M: And the hosts totally worked for me. Funny, just about the right amount, though they maybe could have even been out there a little more, offset by a little less banter from the presenters. The exchange about Bigelow sending Cameron a ticking package and him sending her a Toyota? Classic.
C: They were funny, I agree. Not knock-your-socks-off hilarious, but solid comedy. They definitely could have made a couple more appearances without becoming wearing. There was a lot of good stuff in this telecast, though as usual it was so long as to lose my interest before the end.
MMGF: I thought the show was pretty bad, but Alec Baldwin and Steven Martin were spectacular. That bit about Paranormal Activity had me roaring! What a team they were! (That actually sounds like a comedy team, Baldwin and Martin.) I loved them. I even think they were under-utilized. But as the rest of the show went on… eh.
M: I actually turned the volume up and started doing the dishes in the last hour!
C: Now that’s not good. I really missed the Best Song performances and thought that the Best Score Interpretive Dance was a sad substitute.
MMGF: Exactly. And, sorry, not only did the dancing not seem to be “interpreting” anything from any of the movies, but the actual dancing wasn’t even that hot. And it went on FOREVER.
M: For many of the scores, not only did they not seem to be interpreting the movie, they didn’t even seem in synch with the music! Ugh.
E: I love The Legion of Extraordinary Dancers, so I was bummed that went so poorly. When I’ve seen them in the past they were gasp-inducingly good. I think if it had been filmed better – more at ground level and closer up, so you could appreciate the flips and leaps – it would have shown them off to better effect. Speaking of the filming, I was generally underwhelmed. We had people walking into shots, and several points where were we could see camera backing off stage. Not as tidy as usual, I thought.
C: The tribute to horror movies also seemed fairly pointless – and who told the people making it that Twilight and New Moon were horror? That made me laugh out loud!
E: Well, werewolves and vampires ARE normally considered horror.
C: Sure, normally. But not as written by Stephenie Meyer!
E: Why did they say that Oscar hadn’t paid attention to horror since The Exorcist, and then show clips of more recent Oscar winning films like Silence of the Lambs and Misery? Somebody got their wires crossed there.
MMGF: I think there’s a fine line between horror and thriller, but we’ve heard it said over and over through the years that “Silence of the Lambs is the first and only horror movie to win Best Picture!” And heck, not only that, but Best Director, Actor, Actress and Screenplay, too! So I’m glad you caught that, too.
C: On the other hand, the tribute to John Hughes was touching – he really did define his own genre and have a huge impact on many people’s lives, so he deserved it. It’s always funny, too, to see how much some of his teen stars have changed (Anthony Michael Hall is the textbook example) and how others look almost exactly like they did in the 80s…
E: …and then there’s the unrecognizable Judd Nelson, who seems to have aged at least a decade beyond everyone else, and gotten an unfortunate new nose. Not that that detracted from me loving the tribute, of course.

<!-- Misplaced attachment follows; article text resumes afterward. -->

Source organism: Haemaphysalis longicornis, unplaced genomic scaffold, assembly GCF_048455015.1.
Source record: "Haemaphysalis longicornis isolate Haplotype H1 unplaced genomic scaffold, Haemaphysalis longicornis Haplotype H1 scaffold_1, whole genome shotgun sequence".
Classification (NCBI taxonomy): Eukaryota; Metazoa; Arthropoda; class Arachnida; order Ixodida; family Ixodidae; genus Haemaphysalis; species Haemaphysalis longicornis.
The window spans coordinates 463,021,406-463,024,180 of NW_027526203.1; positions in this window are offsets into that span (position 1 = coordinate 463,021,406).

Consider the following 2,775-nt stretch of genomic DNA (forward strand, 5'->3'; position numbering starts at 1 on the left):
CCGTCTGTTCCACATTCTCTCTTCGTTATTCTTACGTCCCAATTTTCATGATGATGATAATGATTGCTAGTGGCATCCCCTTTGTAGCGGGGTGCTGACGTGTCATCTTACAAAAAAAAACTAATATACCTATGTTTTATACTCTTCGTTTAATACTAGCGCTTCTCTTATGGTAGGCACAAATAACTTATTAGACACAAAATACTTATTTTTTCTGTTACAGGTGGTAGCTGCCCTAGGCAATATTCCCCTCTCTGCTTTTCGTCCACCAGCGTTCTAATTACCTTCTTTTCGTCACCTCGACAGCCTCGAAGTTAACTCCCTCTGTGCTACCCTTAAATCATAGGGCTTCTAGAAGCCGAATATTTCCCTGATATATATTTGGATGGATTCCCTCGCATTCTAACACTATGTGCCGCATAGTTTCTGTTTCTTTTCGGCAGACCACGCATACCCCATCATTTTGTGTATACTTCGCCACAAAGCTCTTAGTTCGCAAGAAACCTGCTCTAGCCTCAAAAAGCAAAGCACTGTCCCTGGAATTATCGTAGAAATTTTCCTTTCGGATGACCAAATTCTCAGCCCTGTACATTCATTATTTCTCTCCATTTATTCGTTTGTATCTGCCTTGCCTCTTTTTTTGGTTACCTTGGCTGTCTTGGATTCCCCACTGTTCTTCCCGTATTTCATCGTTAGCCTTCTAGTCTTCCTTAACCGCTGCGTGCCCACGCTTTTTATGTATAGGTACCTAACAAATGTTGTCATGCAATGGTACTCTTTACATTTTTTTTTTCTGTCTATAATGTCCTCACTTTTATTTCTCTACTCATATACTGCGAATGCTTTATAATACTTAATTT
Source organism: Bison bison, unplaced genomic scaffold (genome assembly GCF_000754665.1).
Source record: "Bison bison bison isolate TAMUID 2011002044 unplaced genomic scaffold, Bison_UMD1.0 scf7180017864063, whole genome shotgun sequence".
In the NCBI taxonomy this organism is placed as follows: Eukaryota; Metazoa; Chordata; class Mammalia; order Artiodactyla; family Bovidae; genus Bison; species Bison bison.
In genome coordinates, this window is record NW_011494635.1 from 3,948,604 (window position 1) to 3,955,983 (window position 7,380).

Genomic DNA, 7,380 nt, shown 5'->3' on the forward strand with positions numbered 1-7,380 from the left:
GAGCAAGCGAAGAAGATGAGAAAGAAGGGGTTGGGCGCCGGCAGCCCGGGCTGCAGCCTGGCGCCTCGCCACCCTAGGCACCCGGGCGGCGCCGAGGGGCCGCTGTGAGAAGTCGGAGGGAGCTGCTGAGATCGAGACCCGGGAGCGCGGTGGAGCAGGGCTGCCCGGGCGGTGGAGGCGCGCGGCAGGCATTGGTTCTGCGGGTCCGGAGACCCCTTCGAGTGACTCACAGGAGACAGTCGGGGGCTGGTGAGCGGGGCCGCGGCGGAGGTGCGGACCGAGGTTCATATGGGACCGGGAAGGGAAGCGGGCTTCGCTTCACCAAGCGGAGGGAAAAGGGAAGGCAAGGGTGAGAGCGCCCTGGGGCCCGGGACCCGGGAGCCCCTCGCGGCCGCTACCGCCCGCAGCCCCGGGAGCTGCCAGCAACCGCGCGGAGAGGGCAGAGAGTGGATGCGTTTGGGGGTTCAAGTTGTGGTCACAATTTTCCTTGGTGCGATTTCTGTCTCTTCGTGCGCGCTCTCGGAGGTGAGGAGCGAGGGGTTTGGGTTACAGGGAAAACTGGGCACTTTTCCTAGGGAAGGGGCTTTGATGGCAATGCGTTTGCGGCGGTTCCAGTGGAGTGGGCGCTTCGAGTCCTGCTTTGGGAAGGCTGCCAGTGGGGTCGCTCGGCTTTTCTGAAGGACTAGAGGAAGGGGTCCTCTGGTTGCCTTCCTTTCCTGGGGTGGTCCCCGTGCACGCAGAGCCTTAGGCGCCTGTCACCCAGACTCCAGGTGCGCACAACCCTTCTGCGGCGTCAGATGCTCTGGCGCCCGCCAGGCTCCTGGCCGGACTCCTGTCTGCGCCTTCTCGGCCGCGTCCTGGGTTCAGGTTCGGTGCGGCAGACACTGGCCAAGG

M: Neither did the conspicuous absence of Emilio Estevez.
MMGF: I was thrilled to hear Sandy Powell, winning her THIRD costume design award, dedicate it to the contemporary and non-period piece designers. This is something E and I talk about all the time, and it’s fantastic to see that someone who is absolute tops in the business acknowledges the injustice, too.
E: Amen! And she looks adorable doing it.
C: Say what you like… I’ve never gasped in awe at contemporary designs the way I did at the astonishing ones in Young Victoria.
E: That’s why it won, certainly, because they were breath-takingly beautiful – but she would know the effort involved, surely? I could see how it might be harder in a contemporary film to evoke character with blue jeans and tank tops, and how that would be ignored because they’re not gorgeous.
Anyway, I thought Geoffrey Fletcher – in his surprise win for adapting Push into Precious – really commanded attention on stage. He didn’t say much, but there was so emotion in him. I didn’t at all expect him to win, but he was compelling. Oh, speaking of that word, I had a conversation with Quibbling Dad about Jeremy Renner in The Hurt Locker, in which he said he hasn’t seen someone as like James Dean since James Dean. Renner has that same sort of mystery; he does puzzling things but you can’t help being glued to his every move.
Hey, MMGF, I’m sorry that The Princess and the Frog lost its music bids – I know how much you loved that movie. Either of those songs would have been worthy of the trophy.
MMGF: While I loved TP&TF and all the music in it, I was perfectly happy to see T-Bone Burnett win for “The Weary Kind.” I loved that song!
E: Yeah, it’s true, these were three really good choices. But I was completely psyched that Up won for Score. I love that music, and I was really rooting for it. That was perhaps the most satisfying win of the night for me, because it wasn’t the shoo-in of Up‘s Animated Feature win. And the composer, thanking his parents and telling kids everywhere (ones without a similar support system) “creativity is NOT a waste of time”? Weep.
M: Yes, that was a great acceptance speech. Everything you want, inspiration, proper thanks, humility, without any of the pretentiousness or preachy stuff you don’t.
MMGF: Speaking of stuff you don’t want, who was that rude woman who interrupted the poor documentary guy’s speech?
E: Right, the Kanye-ing. Apparently there’s a lawsuit. That is NOT the way to make yourself look good, lady.
C: I’m sorry to hear there’s a lawsuit because actually, I didn’t blame that woman! The guy started talking and I thought “great, one of those speeches where the winner rambles incoherently about how very, very touched he is.” Then she broke in and said something articulate and meaningful. Why shouldn’t she? Wasn’t she a winner too?
E: In random notes, how funny is it that Fisher Stevens is now an Oscar-winner?